20 Social Research Based on social theory: a system of interconnected ideas that condenses/ organizes knowledge of social world; explains how it works Built on data: evidences that have been gathered according to certain rules or procedures Empirical: what we can gather through our senses

21 Social Research Based on scientific method Promotes skepticism and intersubjectivity (an agreement about reality that results from comparing observations from one observer with another) Extensive use of communication Allows scrutiny by the scientific community Invites interaction to question or replicate

22 Types of Research 1. Basic research: adding to our fundamental understanding and knowledge (regardless of practical or immediate implications) 2. Applied research: program evaluation, or action- oriented research 3. Descriptive research: describe groups, activities, situations or events; normally using quantitative data analysis

23 Types of Research 4. Explanatory research: looking for causes and reasons; normally based on existing theories ground-breaking; normally using qualitative data analysis

24 “At best, we can humbly try to evaluate our beliefs carefully enough to arrive at a contingent certainty; that is, if our assumptions are correct, and if we discern an accurate epistemology, and if we apply our epistemic methodologies accurately, then we can be tentatively certain about our conclusions. To hope for (or worse, to claim) more than that is to assert a god-like quality to which frail, fallen, and infinite creatures cannot attain.” Entwistle (2004, p. 90)

25 “Hard-headed men…are generally very precise about what they are doing; that is why they are so often quite wrong about what they do.” G.K. Chesterton

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27 Three Methodologies Three methodologies to help us be less foolish 1. Logic 2. Empiricism 3. Revelation and interpretation

28 Three Methodologies Three methodologies to help us be less foolish 1. Logic 2. Empiricism 3. Revelation and interpretation

29 Logic Imago dei: capacity for rational thought To think To remember To deduce To come to a conclusion To build a logical argument Trusting on the rational consistency of our reasoning To refute foolishness, challenge incorrect assumptions, correct biases, challenge perceptions

30 Logic 1. Deductive logic Establishing truth by combining and evaluating premises based on certain rules and axioms “If the sum of the angles of a triangle add up to 180 degrees, and one angle of a triangle is 90 degrees then the other two angles must together be 90 degrees” Three elements of a deductive argument 1. Premise: either true or false 2. Inference: a proposition that is created after you agree on the premise 3. Conclusion: a new statement that is logically connected to the first two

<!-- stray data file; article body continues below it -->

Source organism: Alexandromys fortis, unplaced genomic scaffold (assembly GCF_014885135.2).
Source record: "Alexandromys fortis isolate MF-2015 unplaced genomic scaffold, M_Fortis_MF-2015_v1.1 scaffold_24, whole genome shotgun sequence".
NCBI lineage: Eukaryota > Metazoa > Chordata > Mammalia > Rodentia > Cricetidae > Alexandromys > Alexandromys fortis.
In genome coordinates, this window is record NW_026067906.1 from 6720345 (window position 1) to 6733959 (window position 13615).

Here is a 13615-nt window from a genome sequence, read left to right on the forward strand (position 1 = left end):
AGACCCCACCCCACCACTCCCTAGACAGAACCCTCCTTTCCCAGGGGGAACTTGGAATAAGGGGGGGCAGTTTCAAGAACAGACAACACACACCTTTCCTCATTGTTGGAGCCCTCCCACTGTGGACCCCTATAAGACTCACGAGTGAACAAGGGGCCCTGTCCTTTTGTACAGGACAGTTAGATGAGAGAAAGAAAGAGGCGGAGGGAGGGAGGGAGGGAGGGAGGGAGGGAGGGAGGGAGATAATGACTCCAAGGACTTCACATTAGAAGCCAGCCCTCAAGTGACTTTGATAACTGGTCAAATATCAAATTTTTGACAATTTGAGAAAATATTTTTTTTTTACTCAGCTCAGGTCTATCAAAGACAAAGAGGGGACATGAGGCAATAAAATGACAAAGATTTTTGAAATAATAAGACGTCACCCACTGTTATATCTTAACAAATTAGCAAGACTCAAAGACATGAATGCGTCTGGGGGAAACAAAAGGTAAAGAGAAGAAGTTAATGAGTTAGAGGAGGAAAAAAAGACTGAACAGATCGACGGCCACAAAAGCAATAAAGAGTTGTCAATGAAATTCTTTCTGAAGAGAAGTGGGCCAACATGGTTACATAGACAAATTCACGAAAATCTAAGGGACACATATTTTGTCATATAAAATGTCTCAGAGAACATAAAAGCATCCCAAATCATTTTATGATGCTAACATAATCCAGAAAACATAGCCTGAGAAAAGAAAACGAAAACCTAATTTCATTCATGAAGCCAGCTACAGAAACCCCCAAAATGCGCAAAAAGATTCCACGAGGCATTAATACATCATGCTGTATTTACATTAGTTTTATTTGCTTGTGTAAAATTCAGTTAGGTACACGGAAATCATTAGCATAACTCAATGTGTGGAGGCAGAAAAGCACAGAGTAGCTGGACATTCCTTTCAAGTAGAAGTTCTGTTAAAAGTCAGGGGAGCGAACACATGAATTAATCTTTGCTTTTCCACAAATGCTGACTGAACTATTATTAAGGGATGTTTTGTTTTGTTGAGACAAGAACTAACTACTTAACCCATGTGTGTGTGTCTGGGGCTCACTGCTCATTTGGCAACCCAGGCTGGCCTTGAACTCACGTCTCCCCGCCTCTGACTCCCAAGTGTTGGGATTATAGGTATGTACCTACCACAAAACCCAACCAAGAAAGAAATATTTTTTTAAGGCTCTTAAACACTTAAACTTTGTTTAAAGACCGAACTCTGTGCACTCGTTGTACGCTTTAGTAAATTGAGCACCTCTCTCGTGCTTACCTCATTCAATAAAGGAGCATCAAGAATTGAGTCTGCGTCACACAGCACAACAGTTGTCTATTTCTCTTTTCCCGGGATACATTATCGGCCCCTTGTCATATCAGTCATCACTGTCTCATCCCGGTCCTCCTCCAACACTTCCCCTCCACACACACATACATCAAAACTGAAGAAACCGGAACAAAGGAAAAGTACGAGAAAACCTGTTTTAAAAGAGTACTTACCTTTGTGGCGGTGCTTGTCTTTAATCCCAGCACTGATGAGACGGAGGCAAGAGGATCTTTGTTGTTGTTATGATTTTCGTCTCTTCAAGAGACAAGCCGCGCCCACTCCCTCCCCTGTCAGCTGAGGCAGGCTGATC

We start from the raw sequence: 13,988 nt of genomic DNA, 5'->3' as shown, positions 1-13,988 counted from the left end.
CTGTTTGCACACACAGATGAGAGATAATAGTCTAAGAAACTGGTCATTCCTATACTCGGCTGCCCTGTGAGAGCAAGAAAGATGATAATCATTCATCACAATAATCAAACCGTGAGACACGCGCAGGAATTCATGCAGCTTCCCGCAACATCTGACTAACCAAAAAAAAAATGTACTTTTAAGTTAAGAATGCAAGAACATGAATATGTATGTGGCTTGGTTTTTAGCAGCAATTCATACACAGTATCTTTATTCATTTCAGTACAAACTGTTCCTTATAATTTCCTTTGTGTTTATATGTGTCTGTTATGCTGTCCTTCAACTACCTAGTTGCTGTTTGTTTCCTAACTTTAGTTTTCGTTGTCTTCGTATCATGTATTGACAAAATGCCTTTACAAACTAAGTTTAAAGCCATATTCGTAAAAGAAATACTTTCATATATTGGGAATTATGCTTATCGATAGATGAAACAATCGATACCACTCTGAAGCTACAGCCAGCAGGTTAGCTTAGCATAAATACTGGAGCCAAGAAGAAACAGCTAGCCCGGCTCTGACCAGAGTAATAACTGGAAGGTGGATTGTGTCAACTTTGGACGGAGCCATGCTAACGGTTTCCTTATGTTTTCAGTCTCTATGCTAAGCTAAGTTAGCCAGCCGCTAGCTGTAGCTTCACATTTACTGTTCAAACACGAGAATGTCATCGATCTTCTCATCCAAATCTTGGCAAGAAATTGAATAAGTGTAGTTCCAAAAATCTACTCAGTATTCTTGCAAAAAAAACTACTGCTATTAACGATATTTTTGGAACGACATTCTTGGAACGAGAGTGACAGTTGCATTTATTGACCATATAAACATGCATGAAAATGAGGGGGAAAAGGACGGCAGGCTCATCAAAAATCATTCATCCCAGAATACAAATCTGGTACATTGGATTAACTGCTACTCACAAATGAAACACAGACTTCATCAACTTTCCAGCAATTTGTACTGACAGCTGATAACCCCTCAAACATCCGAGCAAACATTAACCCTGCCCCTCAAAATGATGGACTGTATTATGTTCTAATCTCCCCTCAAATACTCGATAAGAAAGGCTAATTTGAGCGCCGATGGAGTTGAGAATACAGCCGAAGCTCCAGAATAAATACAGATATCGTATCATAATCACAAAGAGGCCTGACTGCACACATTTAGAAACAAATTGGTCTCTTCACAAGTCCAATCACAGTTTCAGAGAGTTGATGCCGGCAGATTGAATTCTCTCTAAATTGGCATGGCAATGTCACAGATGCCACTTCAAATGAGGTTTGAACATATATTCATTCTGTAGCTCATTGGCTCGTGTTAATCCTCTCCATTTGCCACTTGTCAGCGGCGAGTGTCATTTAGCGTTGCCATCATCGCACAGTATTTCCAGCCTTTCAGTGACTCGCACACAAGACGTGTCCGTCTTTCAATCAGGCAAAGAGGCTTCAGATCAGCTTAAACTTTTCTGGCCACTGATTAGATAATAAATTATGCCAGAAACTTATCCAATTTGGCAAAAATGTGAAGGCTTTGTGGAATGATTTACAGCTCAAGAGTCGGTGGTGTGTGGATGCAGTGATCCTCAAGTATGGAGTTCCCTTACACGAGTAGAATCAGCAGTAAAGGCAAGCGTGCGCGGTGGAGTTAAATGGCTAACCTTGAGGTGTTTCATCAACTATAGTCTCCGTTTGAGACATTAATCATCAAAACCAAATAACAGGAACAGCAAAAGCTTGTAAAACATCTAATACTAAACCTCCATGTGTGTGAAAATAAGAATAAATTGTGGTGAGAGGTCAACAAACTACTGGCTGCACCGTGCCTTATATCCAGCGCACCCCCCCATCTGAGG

31 Logic 1. Deductive logic For it to be sound, the argument must start with a true premise and include a valid inference A sound argument will lead to true conclusion Critical to experimental psychopathology (classical experimental design) 2. Inductive logic Developing a generalization from specific instances “Probabilistic”, “correlational” But correlation does not imply causation

32 Logic 1. Examples of Paul using logic? 2. “If all truth is God’s truth, and truth is one, then God does not contradict himself, and in the final analysis there will be no conflict between the truth taught in scripture and truth available from other sources” (Holmes, 1987, p. 18) 3. E.g.: Logic in the condom distribution debate

33 Does increased condom distribution lead to decreases in HIV prevalence?

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35 Three Methodologies Three methodologies to help us be less foolish 1. Logic 2. Empiricism 3. Revelation and interpretation

36 Three Methodologies Three methodologies to help us be less foolish 1. Logic 2. Empiricism 3. Revelation and interpretation

37 Empiricism 1. Gr. “relying on experience” 2. Luke 1: 1-4 “Inasmuch as many have undertaken to compile an account of the things accomplished among us, just as they were handed down to us by those who from the beginning were eyewitnesses and servants of the word, it seemed fitting for me as well, having investigated everything carefully from the beginning, to write it out for you in consecutive order, most excellent Theophilus; so that you may know the exact truth about the things you have been taught” 3. This is not speculation: I investigated the sources!

38 Empiricism 4. Based on the scientific method Create a theory or hypothesis Test the hypothesis Observe the results of the test Support or refute the theory or hypothesis (never “prove”) 5. Science also uses testimony of past witnesses, authorities “literature review”

39 Three Methodologies Three methodologies to help us be less foolish 1. Logic 2. Empiricism 3. Revelation and interpretation

40 Three Methodologies Three methodologies to help us be less foolish 1. Logic 2. Empiricism 3. Revelation and interpretation

41 Revelation 1. General Revelation: “For since the creation of the world His invisible attributes, His eternal power and divine nature, have been clearly seen, being understood through what has been made, so that they are without excuse” (Romans 1:20) 2. Special Revelation: Old and New Testaments as well as theophanies, miracles, dreams, visions.